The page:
2) Submitted papers can be under review, accepted or rejected. At the same time, papers can be submitted as e.g. as full papers, position papers or poster papers. In ontology A, this can be done by class SubmittedPaper having disjoint partition subclasses such as PaperUnderReview, AcceptedPaper and RejectedPaper, as well as FullPaper, PositionPaper and PosterPaper. In ontology B, the same can be done (though possibly not along the 'best practice') using two data properties for the SubmittedPaper class: phase and category. If the two disjoint partition axioms in ontology A were annotated as (informally) 'criterion=phase' and 'criterion=category', respectively, the task for a (pattern-aware) mapping system, aligning A with B, would be easier, again yielding a heterogeneous mapping (which would not be so obvious otherwise).

Such types of distinctions would generally pertain to the mayIgnore space. On the other hand, they are not merely an issue for the ontology developer, but also for reasoning tools, although different from mainstream DL reasoners: compared to the situation ten years ago, ontology mapping has become an equally recognised (though not so stable) sphere of semweb reasoning as traditional entailment from a single ontology.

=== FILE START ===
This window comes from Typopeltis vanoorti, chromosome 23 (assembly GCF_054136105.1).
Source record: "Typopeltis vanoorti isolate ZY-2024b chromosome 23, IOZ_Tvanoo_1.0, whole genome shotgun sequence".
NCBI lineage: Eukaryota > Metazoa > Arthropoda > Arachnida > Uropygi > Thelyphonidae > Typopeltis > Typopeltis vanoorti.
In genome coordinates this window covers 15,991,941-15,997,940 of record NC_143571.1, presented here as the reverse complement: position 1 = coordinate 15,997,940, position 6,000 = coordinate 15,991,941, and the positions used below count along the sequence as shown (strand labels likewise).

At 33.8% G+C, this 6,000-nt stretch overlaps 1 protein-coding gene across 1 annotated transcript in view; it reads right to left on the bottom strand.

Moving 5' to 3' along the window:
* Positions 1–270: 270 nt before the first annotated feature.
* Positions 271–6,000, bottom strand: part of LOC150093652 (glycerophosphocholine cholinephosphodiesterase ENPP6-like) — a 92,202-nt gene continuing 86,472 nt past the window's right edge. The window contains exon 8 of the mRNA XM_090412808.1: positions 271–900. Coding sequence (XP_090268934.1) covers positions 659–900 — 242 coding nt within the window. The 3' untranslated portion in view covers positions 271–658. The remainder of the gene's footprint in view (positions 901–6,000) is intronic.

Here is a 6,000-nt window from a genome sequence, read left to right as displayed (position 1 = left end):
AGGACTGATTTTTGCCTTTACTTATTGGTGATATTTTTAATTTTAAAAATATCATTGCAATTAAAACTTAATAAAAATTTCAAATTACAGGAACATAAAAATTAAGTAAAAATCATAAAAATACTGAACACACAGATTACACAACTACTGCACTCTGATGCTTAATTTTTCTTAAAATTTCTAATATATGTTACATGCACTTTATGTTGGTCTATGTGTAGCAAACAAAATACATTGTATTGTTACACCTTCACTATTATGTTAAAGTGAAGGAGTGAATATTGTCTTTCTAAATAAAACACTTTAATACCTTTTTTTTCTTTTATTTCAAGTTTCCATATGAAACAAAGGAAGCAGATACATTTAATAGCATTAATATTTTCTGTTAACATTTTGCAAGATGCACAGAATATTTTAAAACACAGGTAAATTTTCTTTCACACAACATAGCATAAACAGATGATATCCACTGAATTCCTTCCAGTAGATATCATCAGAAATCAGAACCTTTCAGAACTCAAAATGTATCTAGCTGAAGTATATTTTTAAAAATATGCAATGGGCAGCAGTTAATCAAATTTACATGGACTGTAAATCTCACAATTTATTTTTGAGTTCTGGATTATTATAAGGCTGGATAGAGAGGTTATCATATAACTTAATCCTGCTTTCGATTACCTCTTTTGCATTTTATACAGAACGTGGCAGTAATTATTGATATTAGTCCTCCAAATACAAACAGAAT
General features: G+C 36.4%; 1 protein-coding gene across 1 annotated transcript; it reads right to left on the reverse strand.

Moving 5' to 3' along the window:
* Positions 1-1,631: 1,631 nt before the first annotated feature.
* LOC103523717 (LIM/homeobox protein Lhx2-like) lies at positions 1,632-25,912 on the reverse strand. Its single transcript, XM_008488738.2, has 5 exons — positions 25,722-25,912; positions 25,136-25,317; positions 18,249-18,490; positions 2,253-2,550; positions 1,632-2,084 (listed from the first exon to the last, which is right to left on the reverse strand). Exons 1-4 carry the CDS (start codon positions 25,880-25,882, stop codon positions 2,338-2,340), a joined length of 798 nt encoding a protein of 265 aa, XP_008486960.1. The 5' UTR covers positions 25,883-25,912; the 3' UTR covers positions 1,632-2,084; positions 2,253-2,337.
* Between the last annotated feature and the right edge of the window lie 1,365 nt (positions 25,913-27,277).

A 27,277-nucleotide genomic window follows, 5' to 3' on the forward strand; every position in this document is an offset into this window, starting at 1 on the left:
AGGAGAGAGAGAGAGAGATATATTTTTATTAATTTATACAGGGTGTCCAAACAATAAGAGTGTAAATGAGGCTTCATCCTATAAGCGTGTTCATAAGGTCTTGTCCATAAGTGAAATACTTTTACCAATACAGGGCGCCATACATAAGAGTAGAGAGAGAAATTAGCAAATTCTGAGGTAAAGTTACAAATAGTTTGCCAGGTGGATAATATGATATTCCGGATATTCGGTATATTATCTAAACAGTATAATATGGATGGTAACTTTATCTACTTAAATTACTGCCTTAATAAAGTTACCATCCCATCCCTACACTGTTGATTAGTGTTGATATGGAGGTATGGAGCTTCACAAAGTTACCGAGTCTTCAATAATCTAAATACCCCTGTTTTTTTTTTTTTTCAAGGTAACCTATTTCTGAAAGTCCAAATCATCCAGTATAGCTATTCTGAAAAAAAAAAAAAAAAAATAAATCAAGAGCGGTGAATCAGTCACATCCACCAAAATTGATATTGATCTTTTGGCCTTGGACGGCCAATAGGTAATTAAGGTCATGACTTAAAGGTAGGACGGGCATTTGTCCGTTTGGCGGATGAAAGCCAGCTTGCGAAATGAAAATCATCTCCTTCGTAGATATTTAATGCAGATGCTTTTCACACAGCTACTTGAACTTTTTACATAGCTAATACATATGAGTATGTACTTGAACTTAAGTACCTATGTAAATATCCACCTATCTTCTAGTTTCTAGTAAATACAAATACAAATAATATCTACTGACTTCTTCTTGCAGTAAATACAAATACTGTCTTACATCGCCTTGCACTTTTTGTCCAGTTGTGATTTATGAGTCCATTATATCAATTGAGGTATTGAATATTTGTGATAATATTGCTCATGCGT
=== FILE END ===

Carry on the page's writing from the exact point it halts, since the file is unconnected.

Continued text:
From the point of view of language parsimony, alternative solutions for this class of problems could possibly be formulated, e.g., for the first, creating a special ontology with class such as ReifiedRelation, importing this ontology and subclassing the ReviewSubmission class to it (thanks to Peter P.-S. for pointing out that). However, this would mean introducing an ontological concept for a notion that is merely anchored in the language (here, OWL as language lacking n-ary relation constructs) and has no real-world semantics.

In summary, the point of this kind of annotations is to 1) help the modeller encode into the formal ontology what they often have in the informal one (possibly using things like Protégé pattern wizards, i.e. w/o much additional effort/background) and would be lost otherwise... 2) and what can, on the other side of the chain, be used as formal knowledge (though not interfering with standard entailment semantics) by relevant tools.